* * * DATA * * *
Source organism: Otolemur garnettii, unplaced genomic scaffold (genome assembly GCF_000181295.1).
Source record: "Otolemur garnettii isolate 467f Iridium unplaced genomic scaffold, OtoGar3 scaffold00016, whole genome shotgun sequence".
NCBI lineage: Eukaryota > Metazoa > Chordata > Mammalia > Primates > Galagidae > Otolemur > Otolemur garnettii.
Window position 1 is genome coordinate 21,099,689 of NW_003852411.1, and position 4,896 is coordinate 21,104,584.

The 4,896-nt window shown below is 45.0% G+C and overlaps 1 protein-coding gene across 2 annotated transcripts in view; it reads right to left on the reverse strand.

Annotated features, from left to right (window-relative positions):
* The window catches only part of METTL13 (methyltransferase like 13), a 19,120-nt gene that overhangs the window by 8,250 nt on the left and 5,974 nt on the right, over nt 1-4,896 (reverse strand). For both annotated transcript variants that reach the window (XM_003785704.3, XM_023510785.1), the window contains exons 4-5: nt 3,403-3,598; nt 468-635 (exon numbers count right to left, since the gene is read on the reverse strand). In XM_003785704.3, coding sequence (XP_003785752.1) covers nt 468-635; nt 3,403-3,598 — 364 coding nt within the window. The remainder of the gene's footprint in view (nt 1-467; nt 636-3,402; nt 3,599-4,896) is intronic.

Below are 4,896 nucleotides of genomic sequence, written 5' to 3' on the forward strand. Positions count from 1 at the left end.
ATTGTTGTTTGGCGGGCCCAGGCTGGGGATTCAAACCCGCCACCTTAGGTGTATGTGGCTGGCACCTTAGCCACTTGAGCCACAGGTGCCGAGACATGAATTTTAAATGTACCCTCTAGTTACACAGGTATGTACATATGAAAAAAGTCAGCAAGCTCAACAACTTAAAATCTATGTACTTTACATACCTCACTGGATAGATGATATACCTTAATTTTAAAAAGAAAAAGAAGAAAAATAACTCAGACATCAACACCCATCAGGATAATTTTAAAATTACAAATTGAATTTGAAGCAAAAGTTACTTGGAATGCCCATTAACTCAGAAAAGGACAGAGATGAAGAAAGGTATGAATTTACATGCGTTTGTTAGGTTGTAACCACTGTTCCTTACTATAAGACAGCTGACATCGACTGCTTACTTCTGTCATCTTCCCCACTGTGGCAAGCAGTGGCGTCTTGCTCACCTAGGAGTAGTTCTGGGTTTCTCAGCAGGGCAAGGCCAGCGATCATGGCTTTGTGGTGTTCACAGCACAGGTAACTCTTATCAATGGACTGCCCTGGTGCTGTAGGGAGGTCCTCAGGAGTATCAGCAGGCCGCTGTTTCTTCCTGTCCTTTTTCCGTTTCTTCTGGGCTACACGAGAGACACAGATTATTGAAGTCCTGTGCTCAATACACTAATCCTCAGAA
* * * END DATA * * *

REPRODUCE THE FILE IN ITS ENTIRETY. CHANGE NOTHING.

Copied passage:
Source organism: Otolemur garnettii, unplaced genomic scaffold (genome assembly GCF_000181295.1).
Source record: "Otolemur garnettii isolate 467f Iridium unplaced genomic scaffold, OtoGar3 scaffold00016, whole genome shotgun sequence".
NCBI lineage: Eukaryota > Metazoa > Chordata > Mammalia > Primates > Galagidae > Otolemur > Otolemur garnettii.
Window position 1 is genome coordinate 21,099,689 of NW_003852411.1, and position 4,896 is coordinate 21,104,584.

The 4,896-nt window shown below is 45.0% G+C and overlaps 1 protein-coding gene across 2 annotated transcripts in view; it reads right to left on the reverse strand.

Annotated features, from left to right (window-relative positions):
* The window catches only part of METTL13 (methyltransferase like 13), a 19,120-nt gene that overhangs the window by 8,250 nt on the left and 5,974 nt on the right, over nt 1-4,896 (reverse strand). For both annotated transcript variants that reach the window (XM_003785704.3, XM_023510785.1), the window contains exons 4-5: nt 3,403-3,598; nt 468-635 (exon numbers count right to left, since the gene is read on the reverse strand). In XM_003785704.3, coding sequence (XP_003785752.1) covers nt 468-635; nt 3,403-3,598 — 364 coding nt within the window. The remainder of the gene's footprint in view (nt 1-467; nt 636-3,402; nt 3,599-4,896) is intronic.

Below are 4,896 nucleotides of genomic sequence, written 5' to 3' on the forward strand. Positions count from 1 at the left end.
ATTGTTGTTTGGCGGGCCCAGGCTGGGGATTCAAACCCGCCACCTTAGGTGTATGTGGCTGGCACCTTAGCCACTTGAGCCACAGGTGCCGAGACATGAATTTTAAATGTACCCTCTAGTTACACAGGTATGTACATATGAAAAAAGTCAGCAAGCTCAACAACTTAAAATCTATGTACTTTACATACCTCACTGGATAGATGATATACCTTAATTTTAAAAAGAAAAAGAAGAAAAATAACTCAGACATCAACACCCATCAGGATAATTTTAAAATTACAAATTGAATTTGAAGCAAAAGTTACTTGGAATGCCCATTAACTCAGAAAAGGACAGAGATGAAGAAAGGTATGAATTTACATGCGTTTGTTAGGTTGTAACCACTGTTCCTTACTATAAGACAGCTGACATCGACTGCTTACTTCTGTCATCTTCCCCACTGTGGCAAGCAGTGGCGTCTTGCTCACCTAGGAGTAGTTCTGGGTTTCTCAGCAGGGCAAGGCCAGCGATCATGGCTTTGTGGTGTTCACAGCACAGGTAACTCTTATCAATGGACTGCCCTGGTGCTGTAGGGAGGTCCTCAGGAGTATCAGCAGGCCGCTGTTTCTTCCTGTCCTTTTTCCGTTTCTTCTGGGCTACACGAGAGACACAGATTATTGAAGTCCTGTGCTCAATACACTAATCCTCAGAA